Designing and Constructing a Data Layer - Presented by Andy Kramek
It used to be the case that, when building an application, we simply used native VFP tables and rarely gave any thought to the possibility that we might have to access an external data source, let alone build an entire application that did not use Visual FoxPro as its primary data store. With the rapid growth in web-based applications, and the wider use of dedicated back end databases this is no longer the case. Even if the current plan for our application is to use only native VFP tables initially, there is no reason (or even tangible benefit) for ignoring the possibility that we might still have to migrate the application to use another data store (e.g. SQL Server) at some point in the future. It is an axiom that good application design is not dependent on the choice of any particular component and this includes the selected data store.
In this session Andy describes the design and implementation of a set of classes that can be used with any back end database that can handle an ODBC connection, and shows how a VFP application can be made truly "data store independent". These same classes can be compiled into a COM+ DLL that can either be accessed directly by a Web application, or be exposed as a web service. In either case the component returns the data as XML to the calling object.
Andy Kramek Bio
Andy is an independent consultant and long-standing FoxPro developer. After many years working in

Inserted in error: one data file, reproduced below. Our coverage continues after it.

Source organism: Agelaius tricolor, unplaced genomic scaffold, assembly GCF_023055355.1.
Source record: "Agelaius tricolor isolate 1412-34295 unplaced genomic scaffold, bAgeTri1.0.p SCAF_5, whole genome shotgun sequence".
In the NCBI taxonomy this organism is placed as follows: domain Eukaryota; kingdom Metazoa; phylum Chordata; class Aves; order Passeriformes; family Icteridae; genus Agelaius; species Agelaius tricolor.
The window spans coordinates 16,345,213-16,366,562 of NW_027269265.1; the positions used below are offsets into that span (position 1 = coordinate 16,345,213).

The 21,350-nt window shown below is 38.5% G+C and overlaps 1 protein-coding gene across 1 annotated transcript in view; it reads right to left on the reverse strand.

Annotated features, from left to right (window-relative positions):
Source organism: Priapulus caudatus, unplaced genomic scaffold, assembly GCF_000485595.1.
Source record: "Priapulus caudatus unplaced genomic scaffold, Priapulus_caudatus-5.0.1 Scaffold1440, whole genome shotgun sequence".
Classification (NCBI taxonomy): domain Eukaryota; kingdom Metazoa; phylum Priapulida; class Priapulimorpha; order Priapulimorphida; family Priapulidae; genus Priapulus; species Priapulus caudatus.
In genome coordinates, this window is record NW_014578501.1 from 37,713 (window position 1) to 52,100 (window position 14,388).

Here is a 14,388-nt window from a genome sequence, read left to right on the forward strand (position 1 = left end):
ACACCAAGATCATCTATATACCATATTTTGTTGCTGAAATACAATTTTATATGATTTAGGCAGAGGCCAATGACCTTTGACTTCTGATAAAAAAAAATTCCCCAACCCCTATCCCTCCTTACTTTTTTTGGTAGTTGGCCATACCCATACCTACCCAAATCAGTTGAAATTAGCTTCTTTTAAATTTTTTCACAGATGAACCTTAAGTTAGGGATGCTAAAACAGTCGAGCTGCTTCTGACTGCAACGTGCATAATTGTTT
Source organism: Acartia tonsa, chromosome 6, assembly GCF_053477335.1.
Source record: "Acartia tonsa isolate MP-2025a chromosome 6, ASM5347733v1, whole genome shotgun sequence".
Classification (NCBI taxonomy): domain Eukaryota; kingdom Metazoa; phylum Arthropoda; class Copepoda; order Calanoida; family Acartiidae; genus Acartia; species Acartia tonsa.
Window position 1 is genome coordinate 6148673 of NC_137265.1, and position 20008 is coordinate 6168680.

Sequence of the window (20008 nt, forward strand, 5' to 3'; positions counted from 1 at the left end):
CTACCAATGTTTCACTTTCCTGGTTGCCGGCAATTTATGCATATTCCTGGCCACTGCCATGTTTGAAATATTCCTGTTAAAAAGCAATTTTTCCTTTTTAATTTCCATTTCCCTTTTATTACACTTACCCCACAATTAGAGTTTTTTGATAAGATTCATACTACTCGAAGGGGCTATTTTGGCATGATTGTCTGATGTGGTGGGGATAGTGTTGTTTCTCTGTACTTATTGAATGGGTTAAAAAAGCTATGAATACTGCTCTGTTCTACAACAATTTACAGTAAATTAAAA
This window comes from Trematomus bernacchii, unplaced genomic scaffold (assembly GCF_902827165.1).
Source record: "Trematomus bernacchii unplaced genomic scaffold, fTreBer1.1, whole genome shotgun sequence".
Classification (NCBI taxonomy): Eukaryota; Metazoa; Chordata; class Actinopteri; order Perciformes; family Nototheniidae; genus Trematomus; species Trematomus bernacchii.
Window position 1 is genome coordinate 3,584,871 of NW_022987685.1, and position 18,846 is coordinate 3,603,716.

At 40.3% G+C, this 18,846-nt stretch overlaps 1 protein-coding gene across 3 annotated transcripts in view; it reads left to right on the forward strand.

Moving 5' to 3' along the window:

He has spoken at User Groups and Conferences all over the world, recent conferences include Advisor DevCon (2001, 2002), GLGDW (Milwaukee 2000, 2001, 2002, 2003), Essential Fox (Kansas City, 2002, 2003, 2004), Southwest Fox (Tempe, 2004, 2005), European Devcon (Frankfurt 2001, 2002, 2003, 2005), CTTM( Amsterdam, 2000, 2002) and the Praha Devcon (Prague, 2002, 2005).
In addition to helping write white papers on Visual FoxPro 7.0 for Microsoft, he has been co-author of the monthly "Kitbox" column in FoxTalk Magazine, since April 1998 partnered, since December 2001 by his wife, Marcia Akins, and he now has more than 90 articles in that series to his credit. Book credits include "The Revolutionary Guide to Visual FoxPro OOP", Wrox Press, 1996 and, together with Marcia Akins and Rick Schummer, he co-wrote the very successful "1001 Things You Wanted to Know About VFP", Hentzenwerke Publishing, 2000 and “MegaFox: 1002 Things you Wanted to know about Extending VFP”, Hentzenwerke Publishing, 2002.